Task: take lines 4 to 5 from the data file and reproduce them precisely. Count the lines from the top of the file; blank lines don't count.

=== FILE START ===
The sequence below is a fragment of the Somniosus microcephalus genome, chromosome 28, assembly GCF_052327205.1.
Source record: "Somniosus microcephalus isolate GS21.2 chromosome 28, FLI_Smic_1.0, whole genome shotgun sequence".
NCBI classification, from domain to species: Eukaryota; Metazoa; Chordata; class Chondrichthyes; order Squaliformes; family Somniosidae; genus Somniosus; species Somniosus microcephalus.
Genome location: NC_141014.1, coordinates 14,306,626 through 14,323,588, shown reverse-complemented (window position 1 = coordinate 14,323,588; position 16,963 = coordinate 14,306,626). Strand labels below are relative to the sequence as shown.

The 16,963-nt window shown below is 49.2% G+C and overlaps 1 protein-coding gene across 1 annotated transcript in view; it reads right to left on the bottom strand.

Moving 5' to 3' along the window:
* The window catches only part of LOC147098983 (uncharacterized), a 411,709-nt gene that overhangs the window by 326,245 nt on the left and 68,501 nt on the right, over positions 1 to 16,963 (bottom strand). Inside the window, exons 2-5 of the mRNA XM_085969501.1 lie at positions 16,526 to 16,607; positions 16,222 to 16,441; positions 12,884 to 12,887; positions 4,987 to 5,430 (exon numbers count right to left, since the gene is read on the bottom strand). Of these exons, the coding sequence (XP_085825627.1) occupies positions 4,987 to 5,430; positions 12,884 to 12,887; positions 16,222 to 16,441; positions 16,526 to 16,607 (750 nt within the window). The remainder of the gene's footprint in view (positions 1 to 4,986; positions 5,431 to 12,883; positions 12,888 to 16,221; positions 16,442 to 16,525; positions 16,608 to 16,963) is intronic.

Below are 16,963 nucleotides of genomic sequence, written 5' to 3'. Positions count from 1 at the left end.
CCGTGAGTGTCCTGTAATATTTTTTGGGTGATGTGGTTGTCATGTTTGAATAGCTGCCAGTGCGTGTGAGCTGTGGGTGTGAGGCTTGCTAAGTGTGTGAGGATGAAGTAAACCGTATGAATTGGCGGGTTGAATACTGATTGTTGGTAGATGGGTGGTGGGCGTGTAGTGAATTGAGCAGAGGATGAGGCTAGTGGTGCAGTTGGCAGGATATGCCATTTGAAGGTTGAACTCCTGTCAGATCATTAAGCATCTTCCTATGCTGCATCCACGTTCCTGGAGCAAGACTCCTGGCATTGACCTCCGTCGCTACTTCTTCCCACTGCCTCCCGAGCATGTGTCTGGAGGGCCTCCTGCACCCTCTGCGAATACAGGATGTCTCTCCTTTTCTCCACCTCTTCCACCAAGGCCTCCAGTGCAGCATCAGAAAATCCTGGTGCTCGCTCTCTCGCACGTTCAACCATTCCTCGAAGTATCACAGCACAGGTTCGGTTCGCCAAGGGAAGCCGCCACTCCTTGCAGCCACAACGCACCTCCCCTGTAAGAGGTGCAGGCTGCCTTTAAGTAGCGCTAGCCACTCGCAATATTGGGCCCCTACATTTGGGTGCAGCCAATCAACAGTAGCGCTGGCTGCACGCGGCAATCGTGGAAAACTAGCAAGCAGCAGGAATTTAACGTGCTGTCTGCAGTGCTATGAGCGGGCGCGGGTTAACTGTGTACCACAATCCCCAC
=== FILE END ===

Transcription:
Genome location: NC_141014.1, coordinates 14,306,626 through 14,323,588, shown reverse-complemented (window position 1 = coordinate 14,323,588; position 16,963 = coordinate 14,306,626). Strand labels below are relative to the sequence as shown.

The 16,963-nt window shown below is 49.2% G+C and overlaps 1 protein-coding gene across 1 annotated transcript in view; it reads right to left on the bottom strand.